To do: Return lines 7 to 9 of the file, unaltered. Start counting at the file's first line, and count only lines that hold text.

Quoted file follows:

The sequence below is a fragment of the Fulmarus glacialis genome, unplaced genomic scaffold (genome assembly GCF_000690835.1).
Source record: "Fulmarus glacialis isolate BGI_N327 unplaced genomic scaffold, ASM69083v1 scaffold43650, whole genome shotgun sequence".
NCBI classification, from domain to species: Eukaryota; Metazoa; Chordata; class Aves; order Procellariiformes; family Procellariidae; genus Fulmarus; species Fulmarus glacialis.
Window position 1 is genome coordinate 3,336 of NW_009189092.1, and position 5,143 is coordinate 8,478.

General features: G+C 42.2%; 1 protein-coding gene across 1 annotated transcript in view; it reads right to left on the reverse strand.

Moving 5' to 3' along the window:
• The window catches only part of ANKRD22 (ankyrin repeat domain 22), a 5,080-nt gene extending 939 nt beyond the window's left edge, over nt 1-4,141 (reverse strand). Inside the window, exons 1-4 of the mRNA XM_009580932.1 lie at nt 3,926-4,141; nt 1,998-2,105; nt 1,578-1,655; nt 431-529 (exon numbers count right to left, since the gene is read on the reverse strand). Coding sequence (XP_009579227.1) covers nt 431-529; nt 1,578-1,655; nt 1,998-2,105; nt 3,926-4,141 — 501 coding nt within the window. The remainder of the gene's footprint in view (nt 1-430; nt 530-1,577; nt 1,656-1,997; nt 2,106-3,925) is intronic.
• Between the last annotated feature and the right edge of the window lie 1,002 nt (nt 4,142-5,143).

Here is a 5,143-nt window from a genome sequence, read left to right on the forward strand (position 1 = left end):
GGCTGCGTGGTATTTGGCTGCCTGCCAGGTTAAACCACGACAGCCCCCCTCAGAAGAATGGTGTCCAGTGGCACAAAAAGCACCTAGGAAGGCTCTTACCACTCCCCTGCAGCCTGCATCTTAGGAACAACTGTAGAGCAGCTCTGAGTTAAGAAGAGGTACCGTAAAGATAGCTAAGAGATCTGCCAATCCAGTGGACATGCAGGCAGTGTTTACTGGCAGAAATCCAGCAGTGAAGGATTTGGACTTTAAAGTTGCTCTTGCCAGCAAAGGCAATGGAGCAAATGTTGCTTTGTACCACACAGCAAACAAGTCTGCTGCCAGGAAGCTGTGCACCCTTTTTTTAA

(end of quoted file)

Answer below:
• The window catches only part of ANKRD22 (ankyrin repeat domain 22), a 5,080-nt gene extending 939 nt beyond the window's left edge, over nt 1-4,141 (reverse strand). Inside the window, exons 1-4 of the mRNA XM_009580932.1 lie at nt 3,926-4,141; nt 1,998-2,105; nt 1,578-1,655; nt 431-529 (exon numbers count right to left, since the gene is read on the reverse strand). Coding sequence (XP_009579227.1) covers nt 431-529; nt 1,578-1,655; nt 1,998-2,105; nt 3,926-4,141 — 501 coding nt within the window. The remainder of the gene's footprint in view (nt 1-430; nt 530-1,577; nt 1,656-1,997; nt 2,106-3,925) is intronic.
• Between the last annotated feature and the right edge of the window lie 1,002 nt (nt 4,142-5,143).

Here is a 5,143-nt window from a genome sequence, read left to right on the forward strand (position 1 = left end):